AgronomyCrop ProductionLess Spuds in Canadian Storage This Year

Less Spuds in Canadian Storage This Year

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Canadian potato stocks as of May were 3.89 million cwt less than last year, the May 13 issue of North American Potato Market News (NAPM) says. Stocks dropped in Alberta, New Brunswick, Prince Edward Island and Quebec, while stocks rose in Manitoba, Ontario and British Columbia.

The country’s April potato disappearance was up by 19.7 per cent from last year. Processing usage and table potato disappearance increased sharply, while seed potato movement was down from last year, the report notes. Provincially disappearance was mixed across all of the Canadian provinces — usage fell in the Maritimes, while increasing for all other provinces.

As of May 1 Canada had 3.67 million cwt of table potatoes in storage with April usage 6.6 per cent higher than a year before. NAPM notes many growing regions could clean up their table potato supplies earlier than usual this year.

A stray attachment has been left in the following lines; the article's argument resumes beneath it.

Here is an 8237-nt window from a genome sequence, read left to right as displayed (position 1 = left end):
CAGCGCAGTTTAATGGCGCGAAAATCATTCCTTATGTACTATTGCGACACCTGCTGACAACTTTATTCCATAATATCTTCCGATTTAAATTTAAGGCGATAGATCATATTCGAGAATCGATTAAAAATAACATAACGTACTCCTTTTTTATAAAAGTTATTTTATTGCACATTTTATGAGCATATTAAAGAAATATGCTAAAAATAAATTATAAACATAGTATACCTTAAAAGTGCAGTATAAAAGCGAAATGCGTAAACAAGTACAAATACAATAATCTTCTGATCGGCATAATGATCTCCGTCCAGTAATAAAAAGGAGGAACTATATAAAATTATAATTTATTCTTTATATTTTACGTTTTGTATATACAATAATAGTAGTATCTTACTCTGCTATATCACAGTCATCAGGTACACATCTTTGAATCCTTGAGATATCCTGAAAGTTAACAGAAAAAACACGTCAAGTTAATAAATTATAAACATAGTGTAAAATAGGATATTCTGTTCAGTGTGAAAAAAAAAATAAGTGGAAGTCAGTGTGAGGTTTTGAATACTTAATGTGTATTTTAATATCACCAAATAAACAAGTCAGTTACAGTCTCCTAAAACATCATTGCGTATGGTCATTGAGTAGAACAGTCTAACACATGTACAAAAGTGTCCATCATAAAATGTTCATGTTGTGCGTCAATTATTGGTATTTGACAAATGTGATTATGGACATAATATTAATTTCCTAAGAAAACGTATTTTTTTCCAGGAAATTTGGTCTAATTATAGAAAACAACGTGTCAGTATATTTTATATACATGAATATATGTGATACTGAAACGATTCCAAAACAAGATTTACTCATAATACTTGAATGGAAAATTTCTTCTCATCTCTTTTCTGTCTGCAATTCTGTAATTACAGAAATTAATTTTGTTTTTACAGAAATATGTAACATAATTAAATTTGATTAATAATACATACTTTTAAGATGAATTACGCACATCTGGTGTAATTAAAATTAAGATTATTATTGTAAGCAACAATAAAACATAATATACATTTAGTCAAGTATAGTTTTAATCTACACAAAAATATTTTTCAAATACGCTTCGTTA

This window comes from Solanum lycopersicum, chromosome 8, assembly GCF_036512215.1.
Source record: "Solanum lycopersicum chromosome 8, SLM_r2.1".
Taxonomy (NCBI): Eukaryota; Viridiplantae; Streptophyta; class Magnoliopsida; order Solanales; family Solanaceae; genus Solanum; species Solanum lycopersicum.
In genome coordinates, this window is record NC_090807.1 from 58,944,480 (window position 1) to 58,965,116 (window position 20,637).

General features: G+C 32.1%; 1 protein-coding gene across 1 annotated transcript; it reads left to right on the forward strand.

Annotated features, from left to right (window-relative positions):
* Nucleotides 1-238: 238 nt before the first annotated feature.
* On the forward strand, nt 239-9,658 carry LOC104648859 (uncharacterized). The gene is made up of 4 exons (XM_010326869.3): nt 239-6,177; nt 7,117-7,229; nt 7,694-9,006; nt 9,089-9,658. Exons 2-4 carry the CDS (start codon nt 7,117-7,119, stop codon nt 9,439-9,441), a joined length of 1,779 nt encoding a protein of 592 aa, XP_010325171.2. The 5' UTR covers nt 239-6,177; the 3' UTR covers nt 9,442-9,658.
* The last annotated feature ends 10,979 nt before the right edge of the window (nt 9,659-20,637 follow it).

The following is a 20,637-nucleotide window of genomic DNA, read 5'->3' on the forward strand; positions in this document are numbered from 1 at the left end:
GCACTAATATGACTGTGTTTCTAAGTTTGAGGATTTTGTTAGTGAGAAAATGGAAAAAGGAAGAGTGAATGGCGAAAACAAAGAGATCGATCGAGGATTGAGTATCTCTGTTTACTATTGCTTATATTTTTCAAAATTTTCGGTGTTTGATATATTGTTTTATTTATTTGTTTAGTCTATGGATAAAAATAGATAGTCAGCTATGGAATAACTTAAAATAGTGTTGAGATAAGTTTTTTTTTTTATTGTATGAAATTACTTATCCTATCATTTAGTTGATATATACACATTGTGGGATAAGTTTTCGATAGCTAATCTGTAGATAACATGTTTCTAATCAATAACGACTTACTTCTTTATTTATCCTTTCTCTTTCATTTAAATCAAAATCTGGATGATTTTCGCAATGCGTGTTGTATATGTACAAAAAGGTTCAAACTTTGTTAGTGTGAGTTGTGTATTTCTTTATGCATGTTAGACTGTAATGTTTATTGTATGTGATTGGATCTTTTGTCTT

Fryers in Canada are continuing to slow production to stretch out remaining supplies, the report notes. Provinces with frozen processing capacity held 17.32 million cwt of processing potatoes on May 1 — which is 16.4 per cent less than last year.

Chip potato disappearance picked back up in April. Ontario’s chip potato usage was 80,000 cwt higher than last year. However, the province still has its largest May 1 inventory on record at 1.36 million cwt, NAPM says. Quebec has 450,000 cwt of chip potatoes in storage, up 16.6 per cent from 2020.

Seed potato movement in Canada was down 0.4 per cent in April. New Brunswick seed potato disappearance fell by 370,000 cwt offsetting increased movement across the rest of the country, the report notes. Canada had 4.69 million cwt of seed left in storage on May 1, down 10.9 per cent from last year.

Planting Update

Potato crops across North America have been going in the ground quicker than usual this spring, NAPM says. There has been frost in a few areas in the Midwest and Idaho, but growers are saying their main concern is slow emergence. There is also worry about dry conditions across the Midwest and into the Canadian Prairies.

“It also might limit irrigation water supplies for some growers. We note that Klamath Basin growers have been told to expect less than 10 per cent of normal water supplies from Upper Klamath Lake,” the report says.

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